Cyberattacks have the potential to cause simultaneous, very large losses to numerous firms across the globe, thus resulting in a cyber “catastrophe.” Moreover, there are plausible reasons for believing that a future cyberattack could produce world-wide losses that are larger by an order of magnitude than any past attack. This Article argues that such a cyber-catastrophe could cripple the insurance industry, for two primary reasons. First, many traditional property/casualty policies might well provide “silent-cyber” coverage of a much larger portion of these costs than is now anticipated, because a cyber catastrophe could well result in “physical damage or loss” to tangible property resulting from cyberattacks. This is especially true for auto and homeowners coverage, which generally do not expressly exclude cyber-risk due to the historic absence of cyber claims in these domains. But even general commercial property and CGL policies might cover significant elements of this loss, depending on their terms. Second, a cyber catastrophe could cripple the growing number of insurers providing "cyber insurance" coverage, which expressly cover various losses associated with cyberattacks and the compromise of electronic data. These cyber-insurers face unique difficulties in using two of the most important insurance tools for limiting their exposure to catastrophe risk: coverage exclusions and underwriting. Although cyber-insurers have historically offset these difficulties by insisting on artificially low coverage limits, competition is increasingly rendering this strategy unworkable. In short, both traditional forms of insurance and new forms of cyber insurance are courting disaster. The Article therefore closes by identifying and analyzing several alternative approaches to protecting traditional insurance from catastrophic cyber loss and encouraging new forms of cyber insurance that provide increased coverage without exposing insurers to excessive financial risk.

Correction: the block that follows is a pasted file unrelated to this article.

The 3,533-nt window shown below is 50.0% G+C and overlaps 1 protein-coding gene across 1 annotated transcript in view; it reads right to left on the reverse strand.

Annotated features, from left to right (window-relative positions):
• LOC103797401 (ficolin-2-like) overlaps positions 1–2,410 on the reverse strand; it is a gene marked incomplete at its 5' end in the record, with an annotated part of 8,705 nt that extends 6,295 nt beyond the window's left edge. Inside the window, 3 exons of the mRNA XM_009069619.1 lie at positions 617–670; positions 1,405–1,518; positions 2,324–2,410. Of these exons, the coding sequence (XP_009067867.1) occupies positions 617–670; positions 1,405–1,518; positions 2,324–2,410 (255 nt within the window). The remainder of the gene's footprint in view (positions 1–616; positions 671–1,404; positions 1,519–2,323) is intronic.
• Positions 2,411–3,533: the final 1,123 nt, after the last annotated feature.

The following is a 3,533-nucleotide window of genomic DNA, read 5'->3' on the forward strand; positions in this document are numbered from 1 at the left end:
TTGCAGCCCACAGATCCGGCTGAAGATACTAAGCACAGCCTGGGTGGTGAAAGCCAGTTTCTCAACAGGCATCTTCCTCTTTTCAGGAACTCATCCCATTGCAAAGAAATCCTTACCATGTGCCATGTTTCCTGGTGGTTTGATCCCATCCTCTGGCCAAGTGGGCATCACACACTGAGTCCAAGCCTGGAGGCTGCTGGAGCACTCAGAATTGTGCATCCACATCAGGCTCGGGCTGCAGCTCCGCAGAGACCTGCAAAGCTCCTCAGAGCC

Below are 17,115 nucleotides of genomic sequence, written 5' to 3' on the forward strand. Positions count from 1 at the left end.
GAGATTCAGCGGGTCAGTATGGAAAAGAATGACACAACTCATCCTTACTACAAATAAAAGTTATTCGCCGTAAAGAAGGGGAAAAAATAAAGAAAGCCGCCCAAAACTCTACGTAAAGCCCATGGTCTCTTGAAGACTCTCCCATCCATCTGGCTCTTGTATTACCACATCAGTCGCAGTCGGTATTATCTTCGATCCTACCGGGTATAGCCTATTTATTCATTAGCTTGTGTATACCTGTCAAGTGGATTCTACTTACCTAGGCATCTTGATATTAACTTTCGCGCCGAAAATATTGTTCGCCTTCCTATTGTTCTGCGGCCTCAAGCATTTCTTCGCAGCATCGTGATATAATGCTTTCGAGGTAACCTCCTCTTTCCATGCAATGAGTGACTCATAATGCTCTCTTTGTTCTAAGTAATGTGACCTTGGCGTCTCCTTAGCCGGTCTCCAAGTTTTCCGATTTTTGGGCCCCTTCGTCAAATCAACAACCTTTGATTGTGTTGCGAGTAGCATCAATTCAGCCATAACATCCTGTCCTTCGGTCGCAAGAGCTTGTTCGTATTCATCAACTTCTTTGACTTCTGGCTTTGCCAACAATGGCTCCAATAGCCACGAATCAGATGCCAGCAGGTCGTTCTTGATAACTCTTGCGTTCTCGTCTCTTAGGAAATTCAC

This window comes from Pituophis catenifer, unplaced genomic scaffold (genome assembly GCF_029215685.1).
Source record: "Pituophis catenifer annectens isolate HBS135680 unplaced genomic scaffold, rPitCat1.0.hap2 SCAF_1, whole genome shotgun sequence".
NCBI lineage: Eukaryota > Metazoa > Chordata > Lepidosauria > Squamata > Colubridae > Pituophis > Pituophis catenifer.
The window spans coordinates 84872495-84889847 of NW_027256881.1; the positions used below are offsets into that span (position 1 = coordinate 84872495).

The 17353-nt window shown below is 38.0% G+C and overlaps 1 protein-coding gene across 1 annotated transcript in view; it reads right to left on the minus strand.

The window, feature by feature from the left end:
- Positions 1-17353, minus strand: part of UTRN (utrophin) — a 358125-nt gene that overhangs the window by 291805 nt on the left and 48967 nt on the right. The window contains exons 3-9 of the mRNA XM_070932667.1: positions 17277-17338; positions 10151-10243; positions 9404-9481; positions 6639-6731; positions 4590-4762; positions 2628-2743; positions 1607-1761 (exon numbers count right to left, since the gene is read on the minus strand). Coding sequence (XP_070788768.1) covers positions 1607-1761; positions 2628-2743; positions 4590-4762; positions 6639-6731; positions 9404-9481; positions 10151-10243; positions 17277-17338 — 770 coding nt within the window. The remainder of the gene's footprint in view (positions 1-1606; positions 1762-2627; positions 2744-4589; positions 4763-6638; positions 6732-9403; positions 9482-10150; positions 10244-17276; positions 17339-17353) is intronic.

Kenneth S. Abraham & Daniel Schwarcz, Courting Disaster: The Underappreciated Risk of a Cyber-Insurance Catastrophe, 27 Connecticut Insurance Law Journal, 407–473 (2021).
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